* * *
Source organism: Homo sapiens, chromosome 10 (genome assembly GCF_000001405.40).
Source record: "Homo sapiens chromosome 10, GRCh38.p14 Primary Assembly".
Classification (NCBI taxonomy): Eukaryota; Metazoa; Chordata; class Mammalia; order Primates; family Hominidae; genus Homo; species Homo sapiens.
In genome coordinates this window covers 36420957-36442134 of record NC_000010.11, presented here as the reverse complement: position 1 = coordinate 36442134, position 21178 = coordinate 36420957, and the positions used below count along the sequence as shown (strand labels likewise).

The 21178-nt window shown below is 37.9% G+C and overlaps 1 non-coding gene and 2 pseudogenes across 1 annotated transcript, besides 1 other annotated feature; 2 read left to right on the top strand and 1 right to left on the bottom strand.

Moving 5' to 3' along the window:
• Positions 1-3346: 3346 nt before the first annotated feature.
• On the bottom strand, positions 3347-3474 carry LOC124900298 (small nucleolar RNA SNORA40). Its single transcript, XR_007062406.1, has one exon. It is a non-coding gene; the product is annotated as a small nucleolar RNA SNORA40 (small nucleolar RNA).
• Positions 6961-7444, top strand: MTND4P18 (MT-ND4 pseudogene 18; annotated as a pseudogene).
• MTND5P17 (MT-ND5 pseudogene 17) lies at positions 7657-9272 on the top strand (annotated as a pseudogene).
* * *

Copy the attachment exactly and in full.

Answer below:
Source organism: Homo sapiens, chromosome 10 (genome assembly GCF_000001405.40).
Source record: "Homo sapiens chromosome 10, GRCh38.p14 Primary Assembly".
Classification (NCBI taxonomy): Eukaryota; Metazoa; Chordata; class Mammalia; order Primates; family Hominidae; genus Homo; species Homo sapiens.
In genome coordinates this window covers 36420957-36442134 of record NC_000010.11, presented here as the reverse complement: position 1 = coordinate 36442134, position 21178 = coordinate 36420957, and the positions used below count along the sequence as shown (strand labels likewise).

The 21178-nt window shown below is 37.9% G+C and overlaps 1 non-coding gene and 2 pseudogenes across 1 annotated transcript, besides 1 other annotated feature; 2 read left to right on the top strand and 1 right to left on the bottom strand.

Moving 5' to 3' along the window:
• Positions 1-3346: 3346 nt before the first annotated feature.
• On the bottom strand, positions 3347-3474 carry LOC124900298 (small nucleolar RNA SNORA40). Its single transcript, XR_007062406.1, has one exon. It is a non-coding gene; the product is annotated as a small nucleolar RNA SNORA40 (small nucleolar RNA).
• Positions 6961-7444, top strand: MTND4P18 (MT-ND4 pseudogene 18; annotated as a pseudogene).
• MTND5P17 (MT-ND5 pseudogene 17) lies at positions 7657-9272 on the top strand (annotated as a pseudogene).